Say “Kratie!” to any Khmer (or any Khmer fisherman who happens to fish near Kratie) and they’ll probably say, “Dolphins!” Well, not really, but if you happened to come across an English-speaking Khmer fisherman who happened to fish in the waters north of Kratie they might say that, but as most fishermen you meet in Cambodia probably don’t speak English nor fish near Kratie, you’ll just have to take our word for it.
We say this because Kratie is famous in its own little way for a few pods of Irrawaddy dolphins that frolic between the fishing nets in the waters to its north (and also in a couple of locations closer to the Lao border). But, like many things in Cambodia, while Kratie is best known for these watery beasties, there are plenty of other things to do.
A few years ago, the well-intentioned Mekong Discovery Trail produced a series of brochures highlighting activities in Kratie and neighbouring Stung Treng province to the north. The material is available across town, professionally produced and looking great, but it would be fair to say they were more than a little bit ambitious in their expectation of just what your average traveller to Kratie or Stung Treng would be willing, or able to afford, to do.
So if you are tempted to embark on a 100-kilometre bicycle ride to a pile of Khmer period rocks and a weaving village in the middle of nowhere on an unsignposted island reached via a boat driven by an unknown boat guy, which departs from an unsignposted boat landing down an unsignposted track off a secondary road, then the more extended trips on the maps should be right up your alley. If, however, you want to keep things in the category of “stuff I can do with Mum in an afternoon”, read on.
Straight across the river from Kratie town is Koh Trong. It’s one of those bucolic, semi-timeless Cambodian destinations. Filled with sugar palms, paddy, market gardens and plenty of pretty Khmer-style wooden houses, it’s a delight to either ride or walk around. It’s dead easy. Get the boat across the river, walk up to the top of where the boat lands and you’ll see, on your right, a bicycle hire shop. Hire a bicycle, then ride around the island. See, that was easy!
At the southern tip of the island, you’ll find a small pagoda and on the southwest bank a small floating Vietnamese village. At the northern tip you’ll find a relatively upmarket resort, and about halfway north and halfway south along the east coast trail, you’ll find two homestays. The northern one is by far the better one — try it out — and one night should be sufficient for most.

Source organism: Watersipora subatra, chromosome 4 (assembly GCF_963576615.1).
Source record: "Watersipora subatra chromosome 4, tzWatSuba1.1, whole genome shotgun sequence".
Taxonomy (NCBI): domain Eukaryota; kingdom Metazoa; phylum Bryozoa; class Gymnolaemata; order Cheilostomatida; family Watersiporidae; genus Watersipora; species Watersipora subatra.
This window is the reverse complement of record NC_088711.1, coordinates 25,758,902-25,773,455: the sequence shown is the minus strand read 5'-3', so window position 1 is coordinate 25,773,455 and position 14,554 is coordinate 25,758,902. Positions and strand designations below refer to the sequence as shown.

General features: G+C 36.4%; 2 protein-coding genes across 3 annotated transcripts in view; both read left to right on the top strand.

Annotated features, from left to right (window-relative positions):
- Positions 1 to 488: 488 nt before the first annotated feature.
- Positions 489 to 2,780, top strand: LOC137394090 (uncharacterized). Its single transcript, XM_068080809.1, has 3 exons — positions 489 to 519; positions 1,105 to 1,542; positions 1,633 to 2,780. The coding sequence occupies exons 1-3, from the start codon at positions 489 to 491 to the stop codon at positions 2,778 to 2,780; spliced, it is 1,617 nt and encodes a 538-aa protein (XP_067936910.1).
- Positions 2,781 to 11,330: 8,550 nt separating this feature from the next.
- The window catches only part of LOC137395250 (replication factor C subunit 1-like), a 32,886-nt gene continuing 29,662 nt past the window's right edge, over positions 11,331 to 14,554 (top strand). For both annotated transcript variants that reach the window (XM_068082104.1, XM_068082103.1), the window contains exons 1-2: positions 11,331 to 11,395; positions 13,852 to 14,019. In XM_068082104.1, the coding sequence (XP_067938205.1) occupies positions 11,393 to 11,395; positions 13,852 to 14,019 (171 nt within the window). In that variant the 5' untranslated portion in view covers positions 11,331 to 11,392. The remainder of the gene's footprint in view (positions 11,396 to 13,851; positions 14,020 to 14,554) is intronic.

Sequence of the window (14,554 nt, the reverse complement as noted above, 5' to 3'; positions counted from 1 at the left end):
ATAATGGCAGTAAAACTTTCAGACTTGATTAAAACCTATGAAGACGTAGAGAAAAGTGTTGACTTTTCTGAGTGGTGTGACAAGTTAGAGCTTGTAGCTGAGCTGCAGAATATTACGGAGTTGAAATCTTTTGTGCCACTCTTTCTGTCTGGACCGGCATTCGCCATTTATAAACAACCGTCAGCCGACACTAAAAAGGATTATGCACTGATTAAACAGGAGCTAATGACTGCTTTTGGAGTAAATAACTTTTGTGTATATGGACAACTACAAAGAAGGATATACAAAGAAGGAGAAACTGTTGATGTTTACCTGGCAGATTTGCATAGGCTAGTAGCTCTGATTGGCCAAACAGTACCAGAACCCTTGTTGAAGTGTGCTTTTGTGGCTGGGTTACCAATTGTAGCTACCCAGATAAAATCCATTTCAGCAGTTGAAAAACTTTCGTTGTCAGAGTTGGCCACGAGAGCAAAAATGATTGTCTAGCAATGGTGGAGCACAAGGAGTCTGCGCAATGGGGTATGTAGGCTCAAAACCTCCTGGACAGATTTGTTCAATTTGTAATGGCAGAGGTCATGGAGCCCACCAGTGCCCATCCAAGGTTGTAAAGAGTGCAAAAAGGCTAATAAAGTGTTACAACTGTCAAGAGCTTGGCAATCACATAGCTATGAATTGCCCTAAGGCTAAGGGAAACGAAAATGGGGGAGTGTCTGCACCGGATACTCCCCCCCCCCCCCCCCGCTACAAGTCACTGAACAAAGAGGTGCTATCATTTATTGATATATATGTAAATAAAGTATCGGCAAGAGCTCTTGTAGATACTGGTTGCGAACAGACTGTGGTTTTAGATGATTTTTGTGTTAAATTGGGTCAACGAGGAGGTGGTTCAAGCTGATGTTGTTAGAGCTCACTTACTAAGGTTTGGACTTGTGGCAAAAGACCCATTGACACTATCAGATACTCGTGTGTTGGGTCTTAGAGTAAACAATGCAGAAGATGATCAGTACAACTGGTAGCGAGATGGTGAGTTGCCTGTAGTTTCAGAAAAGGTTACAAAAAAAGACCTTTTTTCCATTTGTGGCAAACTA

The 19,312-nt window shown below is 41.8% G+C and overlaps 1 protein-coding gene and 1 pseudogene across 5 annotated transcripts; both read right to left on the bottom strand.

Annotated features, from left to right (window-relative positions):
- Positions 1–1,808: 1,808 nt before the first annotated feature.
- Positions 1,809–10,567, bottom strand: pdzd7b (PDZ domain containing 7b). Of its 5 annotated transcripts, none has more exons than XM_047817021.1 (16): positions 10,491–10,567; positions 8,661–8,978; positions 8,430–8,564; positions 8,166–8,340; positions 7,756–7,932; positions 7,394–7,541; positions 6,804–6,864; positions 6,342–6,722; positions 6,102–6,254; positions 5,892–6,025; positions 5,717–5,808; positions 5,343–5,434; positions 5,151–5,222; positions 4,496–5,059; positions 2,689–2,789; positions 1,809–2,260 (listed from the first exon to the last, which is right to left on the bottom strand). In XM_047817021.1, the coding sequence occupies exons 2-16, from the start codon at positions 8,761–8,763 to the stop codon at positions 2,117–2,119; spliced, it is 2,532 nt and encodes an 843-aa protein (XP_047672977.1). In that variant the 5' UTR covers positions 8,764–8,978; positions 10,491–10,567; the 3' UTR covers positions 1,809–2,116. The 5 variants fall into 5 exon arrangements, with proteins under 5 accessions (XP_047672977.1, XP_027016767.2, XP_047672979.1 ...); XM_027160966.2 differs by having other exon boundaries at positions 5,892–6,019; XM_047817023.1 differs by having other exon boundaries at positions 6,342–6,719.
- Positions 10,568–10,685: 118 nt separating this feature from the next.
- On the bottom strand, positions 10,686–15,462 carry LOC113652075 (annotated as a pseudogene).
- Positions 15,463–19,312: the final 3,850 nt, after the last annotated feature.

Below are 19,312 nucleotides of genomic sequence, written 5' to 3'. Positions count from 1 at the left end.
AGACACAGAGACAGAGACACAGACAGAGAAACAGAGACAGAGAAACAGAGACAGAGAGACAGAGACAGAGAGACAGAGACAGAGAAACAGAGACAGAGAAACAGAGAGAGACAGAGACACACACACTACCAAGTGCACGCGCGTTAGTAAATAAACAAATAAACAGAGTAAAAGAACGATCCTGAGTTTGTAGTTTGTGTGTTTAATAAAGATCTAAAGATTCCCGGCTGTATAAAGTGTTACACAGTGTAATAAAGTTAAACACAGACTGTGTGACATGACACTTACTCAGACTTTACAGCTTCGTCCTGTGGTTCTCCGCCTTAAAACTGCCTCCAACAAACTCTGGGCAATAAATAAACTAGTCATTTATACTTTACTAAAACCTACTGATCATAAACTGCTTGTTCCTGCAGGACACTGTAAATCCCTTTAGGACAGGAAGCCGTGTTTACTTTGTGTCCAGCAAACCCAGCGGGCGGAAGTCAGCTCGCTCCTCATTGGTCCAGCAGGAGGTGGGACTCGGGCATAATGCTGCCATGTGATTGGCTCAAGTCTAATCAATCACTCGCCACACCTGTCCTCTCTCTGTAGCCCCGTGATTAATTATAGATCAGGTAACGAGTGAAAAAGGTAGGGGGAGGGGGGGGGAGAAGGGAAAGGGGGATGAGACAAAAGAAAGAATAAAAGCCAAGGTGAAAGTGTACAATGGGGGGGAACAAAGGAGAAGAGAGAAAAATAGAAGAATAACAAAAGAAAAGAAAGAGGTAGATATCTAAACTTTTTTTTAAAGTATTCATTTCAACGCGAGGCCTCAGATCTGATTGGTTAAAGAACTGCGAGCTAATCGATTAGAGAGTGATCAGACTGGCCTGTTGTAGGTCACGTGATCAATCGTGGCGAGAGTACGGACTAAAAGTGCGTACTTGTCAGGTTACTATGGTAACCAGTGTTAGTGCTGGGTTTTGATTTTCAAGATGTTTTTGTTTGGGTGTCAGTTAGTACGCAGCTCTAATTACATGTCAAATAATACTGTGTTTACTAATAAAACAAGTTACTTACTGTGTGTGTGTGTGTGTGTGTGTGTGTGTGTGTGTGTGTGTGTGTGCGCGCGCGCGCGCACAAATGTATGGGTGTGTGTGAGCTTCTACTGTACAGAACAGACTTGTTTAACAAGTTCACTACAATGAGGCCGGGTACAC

See the dolphins
Seeing the dolphins, truth be told, is a bit of a scam. A few pods of them swim along the river, from Kampi all the way up to the Lao border, but it is at Kampi that you’re most likely to see them. Most likely to see them, that is, if you’re willing to pay to go out on a boat. While you can see them from the shore, you can’t because those doing the charging have built a wall that obscures the river from the parking area and they won’t let you pass — even if you don’t want to go on a boat — without paying the fee.
The result is that those who don’t want to interrupt the dolphin’s habitat by just watching from the land still have to pay for a boat. While we realise that the whole scheme is about more than us getting on a boat, surely a better approach would have been to have a two-tiered system for those who want to get on a boat and those who don’t. Anyway, that’s the dolphins.
A little south of the dolphins is a hilltop pagoda that offers great view over the surrounds (though you can’t see the dolphins from here, just in case you were wondering…) and there are also some great sin murals near the summit. While it’s not worth riding all the way from Kratie to here just to see the murals and the view, if you are in the area on a dolphin watching expedition, why not stop by?
Picnic at Kampi rapids
A few kilometres to the north of the dolphins lies Kampi rapids, where you can picnic in a series of platforms over the rapids and, should you wish, go for a swim. It’s a very scenic spot, with a bunch of tourist knick-knack shops at the top (and a $1 admission for foreign-looking tourists) and it makes for an easy, slow afternoon. What we’d recommend though is going a little further, just across the big bridge, where you’ll see a restaurant on your left — it has better food, colder drinks and solid view over the entire area — though you won’t be able to put your tootsies in the river. Also, no $1 admission.
Explore Kratie town
Every man and his dog is keen to rent you a bicycle in Kratie. You can ride to the dolphins, the temple and the picnic place, you can lug it down 54,987 stairs to the boat to Koh Trong, push it through all the sand, then um, ride past the bike hire shop. Hint: hire your bike on Koh Trong.
Or you can just take a bit of a ride around town. The area to the immediate north and south of town are the most interesting — and pretty. Try it in early morning or late afternoon for the best pics.
Regular buses depart through the morning from Phnom Penh in the south and Stung Treng to the north. The trip from Phnom Penh takes six to seven hours and from Stung Treng around three.
By Stuart McDonald
Last updated on 6th March, 2015.